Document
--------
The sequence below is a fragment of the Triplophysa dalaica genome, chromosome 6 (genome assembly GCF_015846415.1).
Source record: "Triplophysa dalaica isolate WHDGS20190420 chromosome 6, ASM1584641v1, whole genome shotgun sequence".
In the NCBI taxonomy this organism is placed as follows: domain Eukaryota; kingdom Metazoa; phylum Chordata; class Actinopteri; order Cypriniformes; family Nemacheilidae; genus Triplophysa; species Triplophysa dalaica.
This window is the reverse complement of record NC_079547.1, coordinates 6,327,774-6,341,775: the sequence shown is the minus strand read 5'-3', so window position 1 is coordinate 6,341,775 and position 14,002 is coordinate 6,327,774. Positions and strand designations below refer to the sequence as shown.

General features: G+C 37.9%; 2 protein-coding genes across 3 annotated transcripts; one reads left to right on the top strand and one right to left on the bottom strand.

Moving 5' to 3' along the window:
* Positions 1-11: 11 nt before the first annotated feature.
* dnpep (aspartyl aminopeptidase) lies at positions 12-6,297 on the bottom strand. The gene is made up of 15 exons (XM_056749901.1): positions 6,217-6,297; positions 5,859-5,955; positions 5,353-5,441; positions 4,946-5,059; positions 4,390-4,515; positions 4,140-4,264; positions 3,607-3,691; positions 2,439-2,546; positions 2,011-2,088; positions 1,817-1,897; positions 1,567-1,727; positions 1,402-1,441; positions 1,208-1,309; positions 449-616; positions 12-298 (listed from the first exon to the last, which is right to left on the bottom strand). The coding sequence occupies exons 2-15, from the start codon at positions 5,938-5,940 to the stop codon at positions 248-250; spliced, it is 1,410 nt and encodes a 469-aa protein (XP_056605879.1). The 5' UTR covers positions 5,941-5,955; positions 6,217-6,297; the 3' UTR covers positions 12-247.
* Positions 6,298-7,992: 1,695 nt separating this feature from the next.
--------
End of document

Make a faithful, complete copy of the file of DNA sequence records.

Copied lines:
The sequence below is a fragment of the Triplophysa dalaica genome, chromosome 6 (genome assembly GCF_015846415.1).
Source record: "Triplophysa dalaica isolate WHDGS20190420 chromosome 6, ASM1584641v1, whole genome shotgun sequence".
In the NCBI taxonomy this organism is placed as follows: domain Eukaryota; kingdom Metazoa; phylum Chordata; class Actinopteri; order Cypriniformes; family Nemacheilidae; genus Triplophysa; species Triplophysa dalaica.
This window is the reverse complement of record NC_079547.1, coordinates 6,327,774-6,341,775: the sequence shown is the minus strand read 5'-3', so window position 1 is coordinate 6,341,775 and position 14,002 is coordinate 6,327,774. Positions and strand designations below refer to the sequence as shown.

General features: G+C 37.9%; 2 protein-coding genes across 3 annotated transcripts; one reads left to right on the top strand and one right to left on the bottom strand.

Moving 5' to 3' along the window:
* Positions 1-11: 11 nt before the first annotated feature.
* dnpep (aspartyl aminopeptidase) lies at positions 12-6,297 on the bottom strand. The gene is made up of 15 exons (XM_056749901.1): positions 6,217-6,297; positions 5,859-5,955; positions 5,353-5,441; positions 4,946-5,059; positions 4,390-4,515; positions 4,140-4,264; positions 3,607-3,691; positions 2,439-2,546; positions 2,011-2,088; positions 1,817-1,897; positions 1,567-1,727; positions 1,402-1,441; positions 1,208-1,309; positions 449-616; positions 12-298 (listed from the first exon to the last, which is right to left on the bottom strand). The coding sequence occupies exons 2-15, from the start codon at positions 5,938-5,940 to the stop codon at positions 248-250; spliced, it is 1,410 nt and encodes a 469-aa protein (XP_056605879.1). The 5' UTR covers positions 5,941-5,955; positions 6,217-6,297; the 3' UTR covers positions 12-247.
* Positions 6,298-7,992: 1,695 nt separating this feature from the next.